We got in the van, each of us looking as though we had aged a few years since leaving home earlier that day. Neither Dad nor I enjoyed driving, so we both instinctively headed for the passenger side of the vehicle. Chuckling he mentioned the fact I was younger than him, so I got this shift of driving. We rode in silence for the first few miles. I knew it had been an especially taxing day on him. I glanced back in the rear view mirror and couldn’t help but smile at the sight of him stretched out, feet hanging far past the arm rests of the back seat.
He started to say something, then stopped. I knew from experience he was carefully mulling over his words. He slowly sat up. He sat there a few moments leaned forward, elbows on his knees, hands clasped, and head down. He finally spoke. I can’t recall exactly what he said, but the love behind the words still warms my heart. He expressed how he had been concerned about things for a while, but he made it a policy not to get involved with his children’s’ business unless circumstances required him to do so. He went on to say he had not realized things were at such a serious point. He wanted me to know that he and Mom would stand by me throughout this process, but the final decision was ultimately mine to make.
He referred to the scriptures my ex-husband had quoted regarding divorce. Carefully choosing his words Dad went on to explain that God did hate divorce. He hated it because of the pain and chaos it caused. There were circumstances, though, that brought consequences worse than those brought on by divorce. Marriage was not designed to destroy the very souls it was meant to sustain. Enabling each other to continue in destructive behavior was good for no one.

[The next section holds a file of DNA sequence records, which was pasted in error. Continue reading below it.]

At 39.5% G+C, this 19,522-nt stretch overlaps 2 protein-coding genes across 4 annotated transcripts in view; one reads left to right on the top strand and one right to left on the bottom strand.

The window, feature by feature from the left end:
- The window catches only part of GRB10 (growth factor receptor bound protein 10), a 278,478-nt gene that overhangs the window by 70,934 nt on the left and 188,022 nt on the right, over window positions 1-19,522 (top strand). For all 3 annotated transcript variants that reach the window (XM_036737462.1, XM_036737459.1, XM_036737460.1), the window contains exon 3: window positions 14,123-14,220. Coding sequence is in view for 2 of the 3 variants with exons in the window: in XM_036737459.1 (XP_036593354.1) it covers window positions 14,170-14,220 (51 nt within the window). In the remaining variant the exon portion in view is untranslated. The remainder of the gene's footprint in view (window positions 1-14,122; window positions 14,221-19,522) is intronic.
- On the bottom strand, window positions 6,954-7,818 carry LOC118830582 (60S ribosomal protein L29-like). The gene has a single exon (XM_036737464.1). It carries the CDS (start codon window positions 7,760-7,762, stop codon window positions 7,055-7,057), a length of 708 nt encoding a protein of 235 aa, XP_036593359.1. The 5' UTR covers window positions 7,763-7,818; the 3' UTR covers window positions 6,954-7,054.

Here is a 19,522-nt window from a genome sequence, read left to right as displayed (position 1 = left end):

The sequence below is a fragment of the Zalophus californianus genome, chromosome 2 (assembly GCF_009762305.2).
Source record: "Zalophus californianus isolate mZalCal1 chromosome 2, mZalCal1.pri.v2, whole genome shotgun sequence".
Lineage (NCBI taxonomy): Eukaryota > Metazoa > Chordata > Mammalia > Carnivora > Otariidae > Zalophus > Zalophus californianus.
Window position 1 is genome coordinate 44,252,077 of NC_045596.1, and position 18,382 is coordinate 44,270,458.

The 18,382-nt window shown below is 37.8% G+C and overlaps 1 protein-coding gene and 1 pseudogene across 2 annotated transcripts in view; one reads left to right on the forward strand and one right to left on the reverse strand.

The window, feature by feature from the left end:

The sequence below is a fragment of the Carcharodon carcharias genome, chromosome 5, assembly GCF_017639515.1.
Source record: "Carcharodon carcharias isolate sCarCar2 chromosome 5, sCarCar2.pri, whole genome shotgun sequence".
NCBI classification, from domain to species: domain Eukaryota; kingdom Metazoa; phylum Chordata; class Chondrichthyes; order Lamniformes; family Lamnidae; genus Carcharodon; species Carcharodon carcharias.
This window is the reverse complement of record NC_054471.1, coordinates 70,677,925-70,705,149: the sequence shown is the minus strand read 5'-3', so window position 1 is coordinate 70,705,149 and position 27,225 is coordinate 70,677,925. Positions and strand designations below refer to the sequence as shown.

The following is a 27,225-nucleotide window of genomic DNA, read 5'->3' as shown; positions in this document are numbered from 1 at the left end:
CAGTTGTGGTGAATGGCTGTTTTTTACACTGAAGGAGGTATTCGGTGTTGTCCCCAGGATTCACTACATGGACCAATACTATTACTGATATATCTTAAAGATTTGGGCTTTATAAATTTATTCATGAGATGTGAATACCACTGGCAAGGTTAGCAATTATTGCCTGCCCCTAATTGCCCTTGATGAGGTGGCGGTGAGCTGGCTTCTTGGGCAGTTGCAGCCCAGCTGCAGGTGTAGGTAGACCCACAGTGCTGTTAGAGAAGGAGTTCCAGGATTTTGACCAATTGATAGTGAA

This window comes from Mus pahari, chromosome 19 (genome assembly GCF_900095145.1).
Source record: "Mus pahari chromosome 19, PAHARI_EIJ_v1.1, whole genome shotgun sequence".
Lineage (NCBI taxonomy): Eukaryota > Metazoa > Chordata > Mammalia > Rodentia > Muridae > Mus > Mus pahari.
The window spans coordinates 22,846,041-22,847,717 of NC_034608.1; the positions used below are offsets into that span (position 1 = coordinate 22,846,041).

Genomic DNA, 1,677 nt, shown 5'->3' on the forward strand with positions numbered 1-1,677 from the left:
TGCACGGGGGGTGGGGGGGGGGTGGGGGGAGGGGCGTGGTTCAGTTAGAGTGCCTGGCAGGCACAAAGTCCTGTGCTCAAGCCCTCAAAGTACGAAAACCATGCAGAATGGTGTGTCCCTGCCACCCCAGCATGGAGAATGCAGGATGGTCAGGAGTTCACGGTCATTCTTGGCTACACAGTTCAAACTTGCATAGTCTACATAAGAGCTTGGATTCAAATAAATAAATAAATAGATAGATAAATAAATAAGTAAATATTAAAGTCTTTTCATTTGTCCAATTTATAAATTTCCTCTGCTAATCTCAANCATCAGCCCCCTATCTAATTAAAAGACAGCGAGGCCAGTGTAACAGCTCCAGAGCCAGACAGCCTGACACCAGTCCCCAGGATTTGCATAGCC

His next words of wisdom were probably the best anyone could have provided. He said as I began to heal, I would find my anger, and that it was good to allow myself to experience and work through it. The best advice he could give was that I own my anger and not let it own me. He went on to explain how important forgiveness would become – not necessarily for his sake, but for my own.
There were days when forgiveness and moving forward proved to be more difficult than expected. It was Dad’s words of wisdom that helped me through these difficult times of waiting.
Ephesians 4:26a Be angry, and yet do not sin.